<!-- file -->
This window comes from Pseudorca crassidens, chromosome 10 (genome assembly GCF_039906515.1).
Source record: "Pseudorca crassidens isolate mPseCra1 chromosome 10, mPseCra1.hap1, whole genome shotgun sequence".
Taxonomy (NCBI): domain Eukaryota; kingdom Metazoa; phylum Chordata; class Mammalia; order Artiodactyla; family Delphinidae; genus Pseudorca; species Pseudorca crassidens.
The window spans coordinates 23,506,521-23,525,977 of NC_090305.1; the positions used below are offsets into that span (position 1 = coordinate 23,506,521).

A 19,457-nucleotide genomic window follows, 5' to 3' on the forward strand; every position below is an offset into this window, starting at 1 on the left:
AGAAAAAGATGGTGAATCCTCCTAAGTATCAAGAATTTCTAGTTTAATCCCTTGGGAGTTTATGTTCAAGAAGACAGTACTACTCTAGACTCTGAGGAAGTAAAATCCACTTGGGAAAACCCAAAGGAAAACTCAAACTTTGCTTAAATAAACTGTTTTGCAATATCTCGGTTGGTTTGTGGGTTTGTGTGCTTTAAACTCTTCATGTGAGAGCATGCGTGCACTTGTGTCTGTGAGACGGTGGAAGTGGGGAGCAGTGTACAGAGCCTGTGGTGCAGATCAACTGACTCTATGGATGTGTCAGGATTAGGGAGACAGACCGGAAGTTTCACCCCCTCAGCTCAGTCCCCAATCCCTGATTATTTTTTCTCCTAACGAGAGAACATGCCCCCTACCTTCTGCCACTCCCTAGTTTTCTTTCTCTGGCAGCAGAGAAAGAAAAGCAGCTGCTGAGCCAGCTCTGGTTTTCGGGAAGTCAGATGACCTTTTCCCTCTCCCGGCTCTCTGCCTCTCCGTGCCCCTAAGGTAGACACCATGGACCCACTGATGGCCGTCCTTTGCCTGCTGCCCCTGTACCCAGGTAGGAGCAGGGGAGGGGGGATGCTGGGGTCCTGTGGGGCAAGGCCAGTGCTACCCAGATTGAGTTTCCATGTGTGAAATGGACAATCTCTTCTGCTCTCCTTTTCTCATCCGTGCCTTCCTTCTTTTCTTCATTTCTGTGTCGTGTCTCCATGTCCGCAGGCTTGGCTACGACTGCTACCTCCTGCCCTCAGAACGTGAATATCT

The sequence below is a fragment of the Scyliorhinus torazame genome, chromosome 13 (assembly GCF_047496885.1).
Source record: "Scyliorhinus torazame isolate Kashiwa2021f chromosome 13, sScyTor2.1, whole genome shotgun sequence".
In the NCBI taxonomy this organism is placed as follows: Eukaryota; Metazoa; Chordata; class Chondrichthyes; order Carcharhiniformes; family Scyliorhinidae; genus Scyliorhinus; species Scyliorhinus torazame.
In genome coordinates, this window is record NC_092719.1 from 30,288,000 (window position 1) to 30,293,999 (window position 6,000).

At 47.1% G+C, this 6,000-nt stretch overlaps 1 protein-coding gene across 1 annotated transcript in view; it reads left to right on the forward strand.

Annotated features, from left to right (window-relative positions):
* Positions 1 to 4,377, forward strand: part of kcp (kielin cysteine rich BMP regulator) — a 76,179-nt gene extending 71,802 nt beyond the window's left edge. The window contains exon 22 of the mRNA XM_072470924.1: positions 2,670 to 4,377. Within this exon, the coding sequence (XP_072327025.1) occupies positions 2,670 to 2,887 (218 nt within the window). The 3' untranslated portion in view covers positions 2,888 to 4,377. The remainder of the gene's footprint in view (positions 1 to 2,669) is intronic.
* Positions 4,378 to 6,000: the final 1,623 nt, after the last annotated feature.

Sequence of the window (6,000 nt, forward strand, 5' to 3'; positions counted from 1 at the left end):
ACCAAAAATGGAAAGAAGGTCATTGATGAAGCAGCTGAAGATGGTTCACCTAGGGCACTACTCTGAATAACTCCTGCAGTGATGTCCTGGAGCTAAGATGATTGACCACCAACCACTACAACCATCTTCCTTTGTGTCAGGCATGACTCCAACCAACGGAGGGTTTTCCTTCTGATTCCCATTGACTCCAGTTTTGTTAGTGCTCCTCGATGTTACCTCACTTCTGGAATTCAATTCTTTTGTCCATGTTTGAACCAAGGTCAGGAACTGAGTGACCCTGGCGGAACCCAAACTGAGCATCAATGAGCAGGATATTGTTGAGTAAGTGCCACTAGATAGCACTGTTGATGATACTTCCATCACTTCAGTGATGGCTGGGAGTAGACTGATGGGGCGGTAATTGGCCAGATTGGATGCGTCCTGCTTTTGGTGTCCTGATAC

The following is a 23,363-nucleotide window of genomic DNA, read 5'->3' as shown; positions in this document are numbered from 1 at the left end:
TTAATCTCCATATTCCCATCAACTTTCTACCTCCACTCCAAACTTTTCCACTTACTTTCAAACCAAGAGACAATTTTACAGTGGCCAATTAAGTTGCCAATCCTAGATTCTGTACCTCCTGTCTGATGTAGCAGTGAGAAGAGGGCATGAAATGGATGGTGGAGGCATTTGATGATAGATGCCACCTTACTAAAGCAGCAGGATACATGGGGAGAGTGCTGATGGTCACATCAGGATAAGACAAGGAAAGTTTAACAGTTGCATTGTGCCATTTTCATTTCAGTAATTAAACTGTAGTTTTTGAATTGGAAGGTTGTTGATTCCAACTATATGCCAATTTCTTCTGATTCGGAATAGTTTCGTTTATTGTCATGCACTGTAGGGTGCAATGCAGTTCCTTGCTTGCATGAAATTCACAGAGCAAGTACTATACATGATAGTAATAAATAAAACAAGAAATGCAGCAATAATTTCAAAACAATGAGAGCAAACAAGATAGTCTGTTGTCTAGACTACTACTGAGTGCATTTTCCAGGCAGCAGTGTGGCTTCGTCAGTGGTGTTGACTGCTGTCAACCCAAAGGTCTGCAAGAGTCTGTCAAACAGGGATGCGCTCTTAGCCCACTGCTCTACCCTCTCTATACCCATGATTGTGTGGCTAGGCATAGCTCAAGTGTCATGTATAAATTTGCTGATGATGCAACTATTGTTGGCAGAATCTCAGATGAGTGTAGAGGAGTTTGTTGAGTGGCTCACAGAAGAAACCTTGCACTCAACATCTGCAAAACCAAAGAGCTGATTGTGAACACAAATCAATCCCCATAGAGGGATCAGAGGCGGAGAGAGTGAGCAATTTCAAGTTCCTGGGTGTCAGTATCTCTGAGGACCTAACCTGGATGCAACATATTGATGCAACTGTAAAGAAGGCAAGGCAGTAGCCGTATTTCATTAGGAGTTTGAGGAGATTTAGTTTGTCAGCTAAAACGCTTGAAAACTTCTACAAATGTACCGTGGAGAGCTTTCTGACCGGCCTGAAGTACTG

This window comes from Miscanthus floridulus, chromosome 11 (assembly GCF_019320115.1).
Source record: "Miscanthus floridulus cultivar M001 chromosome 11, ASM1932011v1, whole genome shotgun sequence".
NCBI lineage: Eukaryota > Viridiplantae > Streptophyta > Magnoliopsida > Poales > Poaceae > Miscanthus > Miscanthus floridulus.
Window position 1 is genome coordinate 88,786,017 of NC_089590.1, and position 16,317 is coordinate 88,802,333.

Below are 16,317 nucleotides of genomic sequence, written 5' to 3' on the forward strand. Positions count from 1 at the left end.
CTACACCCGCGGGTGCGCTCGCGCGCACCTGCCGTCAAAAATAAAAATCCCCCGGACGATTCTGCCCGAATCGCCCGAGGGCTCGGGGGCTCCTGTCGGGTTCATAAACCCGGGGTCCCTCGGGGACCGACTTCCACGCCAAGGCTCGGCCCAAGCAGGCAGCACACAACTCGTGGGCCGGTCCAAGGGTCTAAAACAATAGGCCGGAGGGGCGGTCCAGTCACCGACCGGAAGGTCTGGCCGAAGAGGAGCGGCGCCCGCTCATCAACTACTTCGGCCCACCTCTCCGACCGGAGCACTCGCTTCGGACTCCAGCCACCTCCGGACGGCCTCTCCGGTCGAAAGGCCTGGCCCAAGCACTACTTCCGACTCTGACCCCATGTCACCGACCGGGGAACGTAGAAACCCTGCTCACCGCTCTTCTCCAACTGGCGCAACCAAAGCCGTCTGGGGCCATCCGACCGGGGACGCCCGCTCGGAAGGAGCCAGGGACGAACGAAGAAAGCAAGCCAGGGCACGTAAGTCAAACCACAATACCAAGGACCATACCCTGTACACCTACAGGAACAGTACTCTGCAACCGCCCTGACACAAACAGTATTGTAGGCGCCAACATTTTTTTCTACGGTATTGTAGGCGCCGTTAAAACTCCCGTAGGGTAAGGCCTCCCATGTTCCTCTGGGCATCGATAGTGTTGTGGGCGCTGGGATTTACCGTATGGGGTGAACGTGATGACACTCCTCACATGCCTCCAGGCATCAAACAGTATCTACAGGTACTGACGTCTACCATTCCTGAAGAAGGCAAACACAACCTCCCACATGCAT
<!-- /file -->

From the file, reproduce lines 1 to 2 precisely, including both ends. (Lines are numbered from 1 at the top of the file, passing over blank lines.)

This window comes from Pseudorca crassidens, chromosome 10 (genome assembly GCF_039906515.1).
Source record: "Pseudorca crassidens isolate mPseCra1 chromosome 10, mPseCra1.hap1, whole genome shotgun sequence".